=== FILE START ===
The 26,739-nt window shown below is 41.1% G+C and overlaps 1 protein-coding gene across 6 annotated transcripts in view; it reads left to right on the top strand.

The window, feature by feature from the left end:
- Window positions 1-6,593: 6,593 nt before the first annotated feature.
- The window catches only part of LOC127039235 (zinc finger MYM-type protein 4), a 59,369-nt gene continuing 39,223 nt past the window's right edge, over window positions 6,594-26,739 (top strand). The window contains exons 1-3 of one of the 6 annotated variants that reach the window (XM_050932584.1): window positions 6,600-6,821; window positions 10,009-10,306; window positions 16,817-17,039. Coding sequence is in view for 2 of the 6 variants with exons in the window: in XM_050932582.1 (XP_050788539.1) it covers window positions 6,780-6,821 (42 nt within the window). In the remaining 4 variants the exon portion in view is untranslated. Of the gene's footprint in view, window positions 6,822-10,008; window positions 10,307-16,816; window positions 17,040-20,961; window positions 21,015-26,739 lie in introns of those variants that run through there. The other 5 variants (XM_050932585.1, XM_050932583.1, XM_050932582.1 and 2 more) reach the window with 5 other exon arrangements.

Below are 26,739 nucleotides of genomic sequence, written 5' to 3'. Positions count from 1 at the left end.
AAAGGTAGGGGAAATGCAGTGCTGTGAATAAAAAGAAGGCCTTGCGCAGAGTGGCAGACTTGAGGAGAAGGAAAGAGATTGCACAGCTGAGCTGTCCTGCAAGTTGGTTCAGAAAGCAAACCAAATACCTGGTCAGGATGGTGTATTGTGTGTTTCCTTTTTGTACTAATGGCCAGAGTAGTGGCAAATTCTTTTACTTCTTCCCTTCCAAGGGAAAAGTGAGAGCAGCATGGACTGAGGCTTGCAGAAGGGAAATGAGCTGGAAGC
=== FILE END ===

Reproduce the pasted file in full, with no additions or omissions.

The 26,739-nt window shown below is 41.1% G+C and overlaps 1 protein-coding gene across 6 annotated transcripts in view; it reads left to right on the top strand.

The window, feature by feature from the left end:
- Window positions 1-6,593: 6,593 nt before the first annotated feature.
- The window catches only part of LOC127039235 (zinc finger MYM-type protein 4), a 59,369-nt gene continuing 39,223 nt past the window's right edge, over window positions 6,594-26,739 (top strand). The window contains exons 1-3 of one of the 6 annotated variants that reach the window (XM_050932584.1): window positions 6,600-6,821; window positions 10,009-10,306; window positions 16,817-17,039. Coding sequence is in view for 2 of the 6 variants with exons in the window: in XM_050932582.1 (XP_050788539.1) it covers window positions 6,780-6,821 (42 nt within the window). In the remaining 4 variants the exon portion in view is untranslated. Of the gene's footprint in view, window positions 6,822-10,008; window positions 10,307-16,816; window positions 17,040-20,961; window positions 21,015-26,739 lie in introns of those variants that run through there. The other 5 variants (XM_050932585.1, XM_050932583.1, XM_050932582.1 and 2 more) reach the window with 5 other exon arrangements.

Below are 26,739 nucleotides of genomic sequence, written 5' to 3'. Positions count from 1 at the left end.
AAAGGTAGGGGAAATGCAGTGCTGTGAATAAAAAGAAGGCCTTGCGCAGAGTGGCAGACTTGAGGAGAAGGAAAGAGATTGCACAGCTGAGCTGTCCTGCAAGTTGGTTCAGAAAGCAAACCAAATACCTGGTCAGGATGGTGTATTGTGTGTTTCCTTTTTGTACTAATGGCCAGAGTAGTGGCAAATTCTTTTACTTCTTCCCTTCCAAGGGAAAAGTGAGAGCAGCATGGACTGAGGCTTGCAGAAGGGAAATGAGCTGGAAGC